- August 27, 2013 at 6:41 pm #109673
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Biochim Biophys Acta. 2012 Oct;1820(10):1463-8. doi: 10.1016/j.bbagen.2012.05.004. Epub 2012 May 17.
Polyunsaturated fatty acids cause apoptosis in C. albicans and C. dubliniensis biofilms.
Thibane VS, Ells R, Hugo A, Albertyn J, van Rensburg WJ, Van Wyk PW, Kock JL, Pohl CH.
Department of Microbial, Biochemical and Food Biotechnology, University of the Free State, P. O. Box 339, Bloemfontein, 9300, South Africa. firstname.lastname@example.org
Polyunsaturated fatty acids (PUFAs) have antifungal properties, but the mode by which they induce their action is not always clear. The aim of the study was to investigate apoptosis as a mode of action of antifungal PUFAs (stearidonic acid, eicosapentaenoic acid and docosapentaenoic acid) which are inhibitory towards biofilm formation of C. albicans and C. dubliniensis.
Candida biofilms were grown in the absence or presence of 1mM PUFAs (linoleic acid, stearidonic acid, eicosapentaenoic acid, docosapentaenoic acid) for 48h at 37°C. The effect of these PUFAs on the membrane fatty acid profile and unsaturation index, oxidative stress, mitochondrial transmembrane potential and apoptosis was evaluated.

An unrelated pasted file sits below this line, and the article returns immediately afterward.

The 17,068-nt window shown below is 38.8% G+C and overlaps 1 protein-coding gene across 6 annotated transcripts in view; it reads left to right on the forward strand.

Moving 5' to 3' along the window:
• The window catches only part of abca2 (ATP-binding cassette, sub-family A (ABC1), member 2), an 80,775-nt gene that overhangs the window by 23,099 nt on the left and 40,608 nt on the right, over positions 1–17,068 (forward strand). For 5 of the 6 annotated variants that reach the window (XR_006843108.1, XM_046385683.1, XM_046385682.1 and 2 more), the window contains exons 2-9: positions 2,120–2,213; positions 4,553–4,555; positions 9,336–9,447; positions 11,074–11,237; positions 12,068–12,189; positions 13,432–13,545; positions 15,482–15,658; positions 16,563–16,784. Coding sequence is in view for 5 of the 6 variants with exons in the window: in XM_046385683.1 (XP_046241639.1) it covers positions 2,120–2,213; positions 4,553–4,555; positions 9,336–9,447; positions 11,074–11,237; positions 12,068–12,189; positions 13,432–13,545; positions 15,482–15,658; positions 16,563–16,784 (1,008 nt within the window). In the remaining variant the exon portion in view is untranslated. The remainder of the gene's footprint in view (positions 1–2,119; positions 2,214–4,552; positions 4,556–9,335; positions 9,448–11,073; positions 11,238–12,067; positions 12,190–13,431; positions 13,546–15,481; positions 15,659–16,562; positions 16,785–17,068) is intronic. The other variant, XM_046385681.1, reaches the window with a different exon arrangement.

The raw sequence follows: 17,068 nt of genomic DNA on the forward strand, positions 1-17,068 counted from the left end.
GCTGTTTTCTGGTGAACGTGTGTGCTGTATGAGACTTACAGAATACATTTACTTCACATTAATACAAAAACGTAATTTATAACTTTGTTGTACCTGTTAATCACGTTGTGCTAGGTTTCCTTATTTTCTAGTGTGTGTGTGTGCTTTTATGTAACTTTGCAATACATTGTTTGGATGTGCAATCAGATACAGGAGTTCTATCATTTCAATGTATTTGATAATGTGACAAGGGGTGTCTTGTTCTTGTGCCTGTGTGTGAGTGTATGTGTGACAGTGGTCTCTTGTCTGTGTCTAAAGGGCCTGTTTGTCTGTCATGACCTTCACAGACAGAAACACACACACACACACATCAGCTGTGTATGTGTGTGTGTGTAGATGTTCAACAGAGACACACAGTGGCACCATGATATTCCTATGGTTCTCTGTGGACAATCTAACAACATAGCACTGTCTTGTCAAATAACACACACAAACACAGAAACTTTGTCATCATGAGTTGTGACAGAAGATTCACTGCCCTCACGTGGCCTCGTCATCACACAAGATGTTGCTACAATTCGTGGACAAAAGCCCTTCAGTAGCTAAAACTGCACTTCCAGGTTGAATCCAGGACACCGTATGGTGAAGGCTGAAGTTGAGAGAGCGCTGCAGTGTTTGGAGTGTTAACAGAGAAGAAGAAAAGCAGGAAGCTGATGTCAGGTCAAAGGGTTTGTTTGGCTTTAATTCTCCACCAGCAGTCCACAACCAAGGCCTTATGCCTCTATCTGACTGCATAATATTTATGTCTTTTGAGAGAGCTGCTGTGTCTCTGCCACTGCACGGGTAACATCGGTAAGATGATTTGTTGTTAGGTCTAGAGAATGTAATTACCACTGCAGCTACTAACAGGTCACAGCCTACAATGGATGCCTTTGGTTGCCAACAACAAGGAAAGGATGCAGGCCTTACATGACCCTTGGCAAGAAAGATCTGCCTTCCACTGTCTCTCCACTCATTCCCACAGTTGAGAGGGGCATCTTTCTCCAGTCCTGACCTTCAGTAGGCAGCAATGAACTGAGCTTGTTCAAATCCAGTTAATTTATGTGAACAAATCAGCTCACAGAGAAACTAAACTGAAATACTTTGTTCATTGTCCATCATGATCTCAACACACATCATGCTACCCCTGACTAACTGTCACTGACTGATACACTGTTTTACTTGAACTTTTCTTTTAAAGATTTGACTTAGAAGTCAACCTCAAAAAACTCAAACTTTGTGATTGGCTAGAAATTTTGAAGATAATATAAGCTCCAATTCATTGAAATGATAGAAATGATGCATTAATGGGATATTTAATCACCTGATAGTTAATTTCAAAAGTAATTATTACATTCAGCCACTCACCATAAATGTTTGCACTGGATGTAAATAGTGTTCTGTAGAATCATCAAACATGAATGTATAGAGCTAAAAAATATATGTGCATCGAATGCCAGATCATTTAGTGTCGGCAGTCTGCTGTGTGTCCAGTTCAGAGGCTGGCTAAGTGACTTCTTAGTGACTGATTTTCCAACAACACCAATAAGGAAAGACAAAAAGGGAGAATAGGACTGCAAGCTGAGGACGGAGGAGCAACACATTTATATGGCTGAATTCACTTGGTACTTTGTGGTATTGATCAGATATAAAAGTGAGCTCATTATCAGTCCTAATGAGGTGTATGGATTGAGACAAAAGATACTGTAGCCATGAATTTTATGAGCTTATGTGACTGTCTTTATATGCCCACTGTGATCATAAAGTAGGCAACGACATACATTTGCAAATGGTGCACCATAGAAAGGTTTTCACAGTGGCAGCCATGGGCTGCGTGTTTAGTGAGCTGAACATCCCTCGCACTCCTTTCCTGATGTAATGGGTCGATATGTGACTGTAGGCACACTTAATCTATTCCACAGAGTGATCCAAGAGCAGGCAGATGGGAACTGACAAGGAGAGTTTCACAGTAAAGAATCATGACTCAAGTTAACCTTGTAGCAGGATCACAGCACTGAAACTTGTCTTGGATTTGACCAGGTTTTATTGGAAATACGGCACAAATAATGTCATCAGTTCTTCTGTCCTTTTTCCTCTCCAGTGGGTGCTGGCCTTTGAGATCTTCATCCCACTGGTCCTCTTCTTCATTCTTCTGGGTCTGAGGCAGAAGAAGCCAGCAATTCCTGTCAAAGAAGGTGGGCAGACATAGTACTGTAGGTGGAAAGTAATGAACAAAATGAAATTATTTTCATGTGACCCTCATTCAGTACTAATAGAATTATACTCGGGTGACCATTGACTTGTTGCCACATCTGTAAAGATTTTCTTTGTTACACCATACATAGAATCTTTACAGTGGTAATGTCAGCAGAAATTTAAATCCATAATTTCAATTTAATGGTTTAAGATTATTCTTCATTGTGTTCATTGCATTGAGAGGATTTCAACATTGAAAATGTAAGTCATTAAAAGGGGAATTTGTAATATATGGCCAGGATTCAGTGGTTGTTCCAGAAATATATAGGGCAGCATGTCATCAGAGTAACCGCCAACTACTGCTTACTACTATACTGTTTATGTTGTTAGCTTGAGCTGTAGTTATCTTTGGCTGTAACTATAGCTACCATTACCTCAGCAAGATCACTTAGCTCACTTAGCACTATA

When biofilms of C. albicans and C. dubliniensis were exposed to certain PUFAs there was an increase in unsaturation index of the cellular membranes and accumulation of intracellular reactive oxygen species (ROS). This resulted in apoptosis, evidenced by reduced mitochondrial membrane potential and nuclear condensation and fragmentation. The most effective PUFA was stearidonic acid.
The resultant cell death of both C. albicans and C. dubliniensis is due to apoptosis.
Due to the increase in drug resistance, alternative antifungal drugs are needed. A group of natural antifungal compounds is PUFAs. However, understanding their mechanisms of action is important for further use and development of these compounds as antifungal drugs. This paper provides insight into a possible mode of action of antifungal PUFAs.
Copyright © 2012 Elsevier B.V. All rights reserved.
PMID: 22609876 [PubMed – indexed for MEDLINE]
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